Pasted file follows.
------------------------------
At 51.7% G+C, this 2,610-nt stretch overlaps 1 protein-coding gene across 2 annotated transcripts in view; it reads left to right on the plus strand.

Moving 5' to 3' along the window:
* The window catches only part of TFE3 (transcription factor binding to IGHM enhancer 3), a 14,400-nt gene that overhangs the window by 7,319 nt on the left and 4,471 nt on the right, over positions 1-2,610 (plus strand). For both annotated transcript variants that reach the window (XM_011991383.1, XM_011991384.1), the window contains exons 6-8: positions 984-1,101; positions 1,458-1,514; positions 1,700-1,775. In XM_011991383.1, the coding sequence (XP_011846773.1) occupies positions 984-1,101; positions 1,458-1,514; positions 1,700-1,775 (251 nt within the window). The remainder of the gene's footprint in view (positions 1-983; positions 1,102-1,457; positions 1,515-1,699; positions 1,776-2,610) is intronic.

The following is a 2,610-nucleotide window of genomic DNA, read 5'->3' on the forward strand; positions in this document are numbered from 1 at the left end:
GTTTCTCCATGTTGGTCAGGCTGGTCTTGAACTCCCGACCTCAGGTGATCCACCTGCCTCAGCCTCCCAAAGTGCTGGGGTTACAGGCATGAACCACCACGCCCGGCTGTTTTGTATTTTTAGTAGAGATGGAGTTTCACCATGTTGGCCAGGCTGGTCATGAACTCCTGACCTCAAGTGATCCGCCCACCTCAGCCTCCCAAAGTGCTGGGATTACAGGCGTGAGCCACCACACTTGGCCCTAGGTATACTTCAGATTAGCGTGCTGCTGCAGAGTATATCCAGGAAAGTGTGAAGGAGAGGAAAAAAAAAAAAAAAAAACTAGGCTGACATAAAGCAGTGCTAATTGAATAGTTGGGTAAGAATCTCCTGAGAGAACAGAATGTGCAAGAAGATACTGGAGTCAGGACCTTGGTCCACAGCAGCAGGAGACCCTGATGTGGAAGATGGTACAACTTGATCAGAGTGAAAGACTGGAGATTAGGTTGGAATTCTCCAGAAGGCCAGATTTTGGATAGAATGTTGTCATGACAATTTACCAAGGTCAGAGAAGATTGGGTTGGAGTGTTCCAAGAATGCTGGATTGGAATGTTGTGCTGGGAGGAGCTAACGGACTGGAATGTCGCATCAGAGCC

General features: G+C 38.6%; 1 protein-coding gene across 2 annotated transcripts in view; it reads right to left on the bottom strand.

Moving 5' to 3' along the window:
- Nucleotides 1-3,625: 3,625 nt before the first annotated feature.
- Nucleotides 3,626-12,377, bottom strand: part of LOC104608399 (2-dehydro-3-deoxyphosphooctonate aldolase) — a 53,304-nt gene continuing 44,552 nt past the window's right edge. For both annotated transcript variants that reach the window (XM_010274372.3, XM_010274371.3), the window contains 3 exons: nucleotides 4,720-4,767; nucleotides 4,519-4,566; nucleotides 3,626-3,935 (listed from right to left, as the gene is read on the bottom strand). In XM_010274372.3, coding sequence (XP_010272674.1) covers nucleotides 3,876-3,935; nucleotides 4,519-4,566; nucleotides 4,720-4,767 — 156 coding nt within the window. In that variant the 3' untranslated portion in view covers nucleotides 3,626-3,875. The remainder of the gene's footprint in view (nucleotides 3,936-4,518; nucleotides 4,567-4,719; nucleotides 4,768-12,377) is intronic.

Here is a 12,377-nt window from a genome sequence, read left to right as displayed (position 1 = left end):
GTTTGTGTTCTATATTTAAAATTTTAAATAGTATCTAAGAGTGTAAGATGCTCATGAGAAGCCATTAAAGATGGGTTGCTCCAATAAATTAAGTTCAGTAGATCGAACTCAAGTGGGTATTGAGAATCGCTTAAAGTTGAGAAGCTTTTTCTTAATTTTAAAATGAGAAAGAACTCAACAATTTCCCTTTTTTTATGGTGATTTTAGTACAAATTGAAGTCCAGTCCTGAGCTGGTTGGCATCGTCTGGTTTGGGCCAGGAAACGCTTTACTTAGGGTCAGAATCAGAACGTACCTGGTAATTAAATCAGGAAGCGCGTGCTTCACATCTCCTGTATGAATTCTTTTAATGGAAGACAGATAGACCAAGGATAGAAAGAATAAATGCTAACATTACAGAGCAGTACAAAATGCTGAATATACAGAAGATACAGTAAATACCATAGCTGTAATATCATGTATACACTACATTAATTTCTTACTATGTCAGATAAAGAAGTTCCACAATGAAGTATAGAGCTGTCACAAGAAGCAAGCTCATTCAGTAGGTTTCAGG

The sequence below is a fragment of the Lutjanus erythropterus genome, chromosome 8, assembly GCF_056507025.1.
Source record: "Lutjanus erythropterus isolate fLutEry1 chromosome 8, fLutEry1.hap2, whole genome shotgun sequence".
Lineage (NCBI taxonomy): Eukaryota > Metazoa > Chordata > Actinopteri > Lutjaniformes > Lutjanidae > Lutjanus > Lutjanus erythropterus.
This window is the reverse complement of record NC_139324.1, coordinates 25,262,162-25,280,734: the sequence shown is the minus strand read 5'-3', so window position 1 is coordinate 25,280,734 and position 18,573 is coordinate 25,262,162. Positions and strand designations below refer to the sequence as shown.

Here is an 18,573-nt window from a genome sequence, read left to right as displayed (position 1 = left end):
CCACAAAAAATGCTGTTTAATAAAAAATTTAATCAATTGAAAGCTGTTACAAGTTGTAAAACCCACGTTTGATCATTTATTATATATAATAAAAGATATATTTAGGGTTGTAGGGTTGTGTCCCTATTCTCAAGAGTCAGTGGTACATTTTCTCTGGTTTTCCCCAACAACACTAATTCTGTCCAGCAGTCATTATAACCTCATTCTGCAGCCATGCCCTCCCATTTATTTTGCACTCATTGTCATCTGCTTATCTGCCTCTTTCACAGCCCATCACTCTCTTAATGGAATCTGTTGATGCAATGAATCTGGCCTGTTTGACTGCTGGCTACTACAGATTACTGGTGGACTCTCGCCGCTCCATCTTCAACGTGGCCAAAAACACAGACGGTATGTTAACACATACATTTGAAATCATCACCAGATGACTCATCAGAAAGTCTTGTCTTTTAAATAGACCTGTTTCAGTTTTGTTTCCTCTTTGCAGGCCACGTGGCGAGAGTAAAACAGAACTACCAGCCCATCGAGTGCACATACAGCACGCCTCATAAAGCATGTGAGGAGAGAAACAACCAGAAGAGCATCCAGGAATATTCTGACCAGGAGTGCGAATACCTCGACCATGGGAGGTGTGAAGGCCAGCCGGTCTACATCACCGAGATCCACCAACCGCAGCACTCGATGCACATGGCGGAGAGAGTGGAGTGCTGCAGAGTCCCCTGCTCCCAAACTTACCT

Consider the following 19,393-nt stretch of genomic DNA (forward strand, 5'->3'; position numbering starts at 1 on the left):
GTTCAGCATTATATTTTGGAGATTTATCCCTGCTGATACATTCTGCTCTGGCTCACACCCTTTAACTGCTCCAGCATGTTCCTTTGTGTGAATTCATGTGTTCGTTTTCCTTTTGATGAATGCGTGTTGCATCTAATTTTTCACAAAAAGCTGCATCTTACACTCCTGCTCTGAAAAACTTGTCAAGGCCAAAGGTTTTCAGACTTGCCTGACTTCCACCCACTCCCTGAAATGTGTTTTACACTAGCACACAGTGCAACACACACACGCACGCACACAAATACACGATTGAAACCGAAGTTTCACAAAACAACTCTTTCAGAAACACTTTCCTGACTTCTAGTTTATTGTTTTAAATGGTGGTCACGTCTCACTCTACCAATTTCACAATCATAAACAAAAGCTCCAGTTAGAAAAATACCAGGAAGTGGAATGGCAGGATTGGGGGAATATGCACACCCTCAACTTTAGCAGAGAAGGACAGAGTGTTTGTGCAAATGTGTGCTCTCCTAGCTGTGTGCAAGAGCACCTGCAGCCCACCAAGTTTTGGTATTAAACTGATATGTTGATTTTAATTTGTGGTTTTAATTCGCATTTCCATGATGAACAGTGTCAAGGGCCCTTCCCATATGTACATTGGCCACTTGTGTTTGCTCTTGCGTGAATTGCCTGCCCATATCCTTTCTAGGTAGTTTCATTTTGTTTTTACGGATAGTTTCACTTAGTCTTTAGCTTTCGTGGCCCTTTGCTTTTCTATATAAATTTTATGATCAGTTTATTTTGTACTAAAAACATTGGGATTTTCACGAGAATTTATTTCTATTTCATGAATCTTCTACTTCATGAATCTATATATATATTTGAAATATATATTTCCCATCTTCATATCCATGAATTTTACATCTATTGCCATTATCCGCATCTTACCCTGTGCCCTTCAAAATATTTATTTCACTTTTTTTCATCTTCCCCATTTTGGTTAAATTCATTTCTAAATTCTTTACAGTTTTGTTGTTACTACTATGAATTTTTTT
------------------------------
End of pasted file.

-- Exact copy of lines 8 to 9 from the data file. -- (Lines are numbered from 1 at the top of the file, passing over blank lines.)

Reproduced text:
- Nucleotides 1-3,625: 3,625 nt before the first annotated feature.
- Nucleotides 3,626-12,377, bottom strand: part of LOC104608399 (2-dehydro-3-deoxyphosphooctonate aldolase) — a 53,304-nt gene continuing 44,552 nt past the window's right edge. For both annotated transcript variants that reach the window (XM_010274372.3, XM_010274371.3), the window contains 3 exons: nucleotides 4,720-4,767; nucleotides 4,519-4,566; nucleotides 3,626-3,935 (listed from right to left, as the gene is read on the bottom strand). In XM_010274372.3, coding sequence (XP_010272674.1) covers nucleotides 3,876-3,935; nucleotides 4,519-4,566; nucleotides 4,720-4,767 — 156 coding nt within the window. In that variant the 3' untranslated portion in view covers nucleotides 3,626-3,875. The remainder of the gene's footprint in view (nucleotides 3,936-4,518; nucleotides 4,567-4,719; nucleotides 4,768-12,377) is intronic.